Bloomberg News reminds us that, yes, the economy will be a drag on Mr. Obama's prospects for victory. However, there are factors working in his favor.
Presidential candidates usually capture a percentage of the vote that is about the same as their approval rating. In 2004, George W. Bush’s share of the vote was about equal to his job approval number right before the election; Mr. Clinton, in 1996, and George H.W. Bush in 1992, were about within that margin of error. That suggests Mr. Obama would be in trouble in a two-person race.
Yet there is another indicator that gets less notice: the status of the challenging party. The last four times an insurgent party has captured the presidency — 1980, 1992, 2000 and 2008 — it had a positive approval rating a year before Election Day that usually was better than the incumbent party’s. ...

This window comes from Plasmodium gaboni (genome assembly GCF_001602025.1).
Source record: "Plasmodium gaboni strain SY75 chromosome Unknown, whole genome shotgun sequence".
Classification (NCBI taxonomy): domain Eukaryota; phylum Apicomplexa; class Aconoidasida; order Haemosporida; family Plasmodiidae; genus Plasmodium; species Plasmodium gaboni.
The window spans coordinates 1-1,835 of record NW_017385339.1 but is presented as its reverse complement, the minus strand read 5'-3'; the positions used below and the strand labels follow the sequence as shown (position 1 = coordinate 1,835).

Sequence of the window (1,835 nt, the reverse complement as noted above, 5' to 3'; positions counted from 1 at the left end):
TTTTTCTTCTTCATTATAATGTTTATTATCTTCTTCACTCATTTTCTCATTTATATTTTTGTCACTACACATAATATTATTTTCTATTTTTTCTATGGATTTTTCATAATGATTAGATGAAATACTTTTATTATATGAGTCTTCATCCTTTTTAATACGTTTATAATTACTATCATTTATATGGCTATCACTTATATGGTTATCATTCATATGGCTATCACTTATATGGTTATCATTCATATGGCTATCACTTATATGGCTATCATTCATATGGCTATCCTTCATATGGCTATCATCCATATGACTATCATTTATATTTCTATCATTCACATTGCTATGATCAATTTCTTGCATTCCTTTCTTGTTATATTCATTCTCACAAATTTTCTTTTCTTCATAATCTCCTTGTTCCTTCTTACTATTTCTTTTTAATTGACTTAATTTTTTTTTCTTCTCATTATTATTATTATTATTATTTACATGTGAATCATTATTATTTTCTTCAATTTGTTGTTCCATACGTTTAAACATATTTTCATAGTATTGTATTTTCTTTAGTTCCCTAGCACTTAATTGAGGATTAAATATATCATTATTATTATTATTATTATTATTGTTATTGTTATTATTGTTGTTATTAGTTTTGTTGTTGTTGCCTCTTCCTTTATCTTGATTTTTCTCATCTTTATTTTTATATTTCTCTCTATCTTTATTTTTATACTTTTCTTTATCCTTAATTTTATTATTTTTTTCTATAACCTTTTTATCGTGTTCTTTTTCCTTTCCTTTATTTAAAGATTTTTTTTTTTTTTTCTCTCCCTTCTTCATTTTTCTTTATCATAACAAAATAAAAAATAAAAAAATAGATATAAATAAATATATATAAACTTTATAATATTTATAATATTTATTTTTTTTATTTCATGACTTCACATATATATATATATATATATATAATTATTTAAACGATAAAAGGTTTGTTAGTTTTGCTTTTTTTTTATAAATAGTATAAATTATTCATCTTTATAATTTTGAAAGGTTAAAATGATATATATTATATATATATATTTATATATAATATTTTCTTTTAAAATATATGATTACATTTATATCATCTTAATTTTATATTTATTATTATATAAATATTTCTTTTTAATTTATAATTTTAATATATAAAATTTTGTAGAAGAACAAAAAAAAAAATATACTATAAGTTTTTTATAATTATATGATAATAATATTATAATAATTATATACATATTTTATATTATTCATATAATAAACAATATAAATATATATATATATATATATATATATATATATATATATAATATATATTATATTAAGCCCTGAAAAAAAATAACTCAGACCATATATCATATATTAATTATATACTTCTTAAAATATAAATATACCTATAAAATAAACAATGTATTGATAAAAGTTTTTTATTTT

Today, a plethora of polls show that both parties are held in low regard by the electorate, but the Republicans consistently do worse. They have been on a steady decline throughout this year. The explanation Republican politicians give for this slide is instructive. National politicos say congressional Republicans are to blame; on Capitol Hill, there is a lot of finger-pointing at the presidential candidates.The Hill examines what President Obama might be able to accomplish next year.